BLASZYK: That's Joel Whitburn. He founded Record Research, a company that's tracked Billboard's popular music charts for almost 40 years. As the authoritative historian on charted music, he's heard a lot of singers.

WHITBURN: She just seemed to effuse that warmth and personality and charm and smile - and vigor, more so than the other two sisters.

BLASZYK: At the onset of World War II, their popularity pushed them to the top of the charts. As the troops headed overseas, the Andrews Sisters were in their own way drafted into service. Only Bob Hope did more USO tours than the trio. And they recorded Victory Discs for distribution to allied troops.

PATTY ANDREWS: Hello, all you fellas all over the world. Greetings from the Andrews Sisters. I'm Patty.

MAXENE ANDREWS: I'm Maxene.

LAVERNE ANDREWS: And I'm Laverne.

BLASZYK: The trio became synonymous with the war effort. They were getting ready to perform outside of Naples, Italy, for troops headed to the Pacific when Patty was handed a piece of paper to read. Maxene Andrews told the story to NPR, in 1993.

(SOUNDBITE OF ARCHIVED RECORDING

M. ANDREWS: She opened up this piece of paper, and she looked at it, and then she started to cry. And she said, boys, the note reads here that the war with Japan is over.

BLASZYK: As the war ended, the Andrews Sisters became the stars of their own radio show, transporting listeners weekly to the "Eight-to-the-Bar Ranch." In a guest appearance on his radio show, Bing Crosby teased the girls about their new property.

(SOUNDBITE OF "THE BING CROSBY SHOW")

BING CROSBY: Gee, aren't you gals afraid out there alone in the desert, with the wind whistling and the wolves howling?

P. ANDREWS: Well, Bingo, it's just as safe as Hollywood and Vine, with the wind howling and the wolves whistling.

CROSBY: Mm-hmm.

(LAUGHTER)

BLASZYK: Patty led the Andrews Sisters through more than a dozen movies, like "Hollywood Canteen."

(SOUNDBITE OF MOVIE, "HOLLYWOOD CANTEEN")

P. ANDREWS: (as herself, to character played by Peter Lorre) Well, who's little who are you?

UNIDENTIFIED ACTRESS: (as character) Oh, this is Patty Andrews.

UNIDENTIFIED ACTOR: (as character) Hello. I thought you looked familiar.

BLASZYK: The Andrews Sisters typically appeared as themselves in films.

Marcella Puppini has always been a fan. She's one-third of the Puppini Sisters, a group that pays homage to the Andrews Sisters' work. She says movies were another stage on which Patty took the lead.

MARCELLA PUPPINI: She seemed to be the one that had the romantic parts as well. There was always a little bit of romantic interest for - for Patty.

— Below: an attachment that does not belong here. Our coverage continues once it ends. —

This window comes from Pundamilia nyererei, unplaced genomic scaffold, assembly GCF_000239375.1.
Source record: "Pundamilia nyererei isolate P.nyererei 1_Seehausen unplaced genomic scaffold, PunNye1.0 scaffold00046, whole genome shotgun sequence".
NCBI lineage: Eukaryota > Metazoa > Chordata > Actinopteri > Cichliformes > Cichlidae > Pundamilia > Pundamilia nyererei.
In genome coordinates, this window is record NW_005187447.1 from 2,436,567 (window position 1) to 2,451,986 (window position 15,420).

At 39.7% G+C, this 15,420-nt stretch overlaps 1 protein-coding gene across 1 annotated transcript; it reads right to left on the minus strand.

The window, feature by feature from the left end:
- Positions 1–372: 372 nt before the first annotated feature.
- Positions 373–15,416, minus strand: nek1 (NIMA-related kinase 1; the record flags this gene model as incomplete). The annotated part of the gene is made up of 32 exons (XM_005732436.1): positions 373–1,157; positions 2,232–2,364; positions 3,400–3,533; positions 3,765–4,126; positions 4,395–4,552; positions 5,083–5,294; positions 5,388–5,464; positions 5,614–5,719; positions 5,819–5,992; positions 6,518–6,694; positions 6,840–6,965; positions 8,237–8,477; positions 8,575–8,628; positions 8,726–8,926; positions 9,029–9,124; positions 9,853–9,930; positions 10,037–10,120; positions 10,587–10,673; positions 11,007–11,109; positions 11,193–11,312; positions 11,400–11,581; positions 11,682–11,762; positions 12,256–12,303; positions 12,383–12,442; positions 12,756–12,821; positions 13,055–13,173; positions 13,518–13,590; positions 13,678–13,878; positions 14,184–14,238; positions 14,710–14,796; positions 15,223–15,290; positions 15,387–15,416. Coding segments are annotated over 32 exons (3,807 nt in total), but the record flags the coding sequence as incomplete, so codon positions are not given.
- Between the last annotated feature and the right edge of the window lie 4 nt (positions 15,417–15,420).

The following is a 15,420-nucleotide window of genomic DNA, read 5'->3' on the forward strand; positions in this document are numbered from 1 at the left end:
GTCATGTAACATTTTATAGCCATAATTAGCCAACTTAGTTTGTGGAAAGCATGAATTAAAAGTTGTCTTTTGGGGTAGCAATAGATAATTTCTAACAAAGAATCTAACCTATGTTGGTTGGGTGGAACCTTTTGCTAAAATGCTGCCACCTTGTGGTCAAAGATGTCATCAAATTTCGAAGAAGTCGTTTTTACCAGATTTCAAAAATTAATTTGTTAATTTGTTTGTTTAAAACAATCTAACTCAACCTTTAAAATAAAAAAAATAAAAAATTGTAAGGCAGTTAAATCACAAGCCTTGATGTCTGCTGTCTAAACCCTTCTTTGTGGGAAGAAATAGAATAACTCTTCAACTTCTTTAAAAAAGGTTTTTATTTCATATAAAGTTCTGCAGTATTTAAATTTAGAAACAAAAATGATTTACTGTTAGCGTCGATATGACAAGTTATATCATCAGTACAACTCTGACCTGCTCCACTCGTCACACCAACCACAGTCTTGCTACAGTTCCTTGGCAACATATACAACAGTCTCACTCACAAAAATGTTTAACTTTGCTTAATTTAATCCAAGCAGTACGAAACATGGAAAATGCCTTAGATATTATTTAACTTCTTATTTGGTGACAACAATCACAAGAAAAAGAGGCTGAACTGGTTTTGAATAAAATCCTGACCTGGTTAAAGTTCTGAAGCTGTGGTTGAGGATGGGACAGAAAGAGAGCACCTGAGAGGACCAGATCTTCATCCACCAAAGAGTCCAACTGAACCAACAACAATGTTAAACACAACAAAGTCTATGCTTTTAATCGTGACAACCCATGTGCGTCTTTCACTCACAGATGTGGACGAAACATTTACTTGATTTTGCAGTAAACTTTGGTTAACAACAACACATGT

BLASZYK: Patty had a strong desire to stand out. She didn't like that her career identity seemed permanently entrenched with the Andrews Sisters. In 1950, she made the first of several attempts to launch a solo career, with this song.

(SOUNDBITE OF SONG, "I WANT TO BE LOVED")

P. ANDREWS: (Singing) I want to be loved with inspiration...

BLASZYK: But the song, with Patty's sisters singing backup, was still released as an Andrews Sisters recording. And Patty wanted more. Her solo aspirations caused the trio to break up in 1953, though they reunited a few short years later. After Laverne died of cancer in the late 1960s, the remaining sisters continued as a duo. Maxene died in 1995.

The Andrews Sisters' catalog - some 1,800 songs - has been thoroughly mined by other artists over the years - most notably, Bette Midler in 1972.

(SOUNDBITE OF SONG, "BOOGIE WOOGIE BUGLE BOY")

BETTE MIDLER: (Singing) He was a famous trumpet man from out Chicago way. He had a boogie style that no one else could play...

BLASZYK: Followed by the Puppini Sisters...

(SOUNDBITE OF SONG, "BOOGIE WOOGIE BUGLE BOY")

PUPPINI SISTERS: (Singing) He was the top man at his craft. But then his number came up and he was gone with the draft...

BLASZYK: And most recently, Christina Aguilera, with her twist on the famous tune.

(SOUNDBITE OF SONG, "CANDYMAN")

CHRISTINA AGUILERA: (Singing) I met him out for dinner on a Friday night. He really had me working up an appetite...

BLASZYK: But it's possible that Patty Andrews' most fulfilling partnership was with her husband, Wally Weschler, to whom she was married for more than 60 years.

For NPR News, I'm Amy Blaszyk.

(SOUNDBITE OF SONG, "BOOGIE WOOGIE BUGLE BOY")

ANDREW SISTERS: (Singing) He's the boogie woogie bugle boy of Company B. He's... Transcript provided by NPR, Copyright NPR.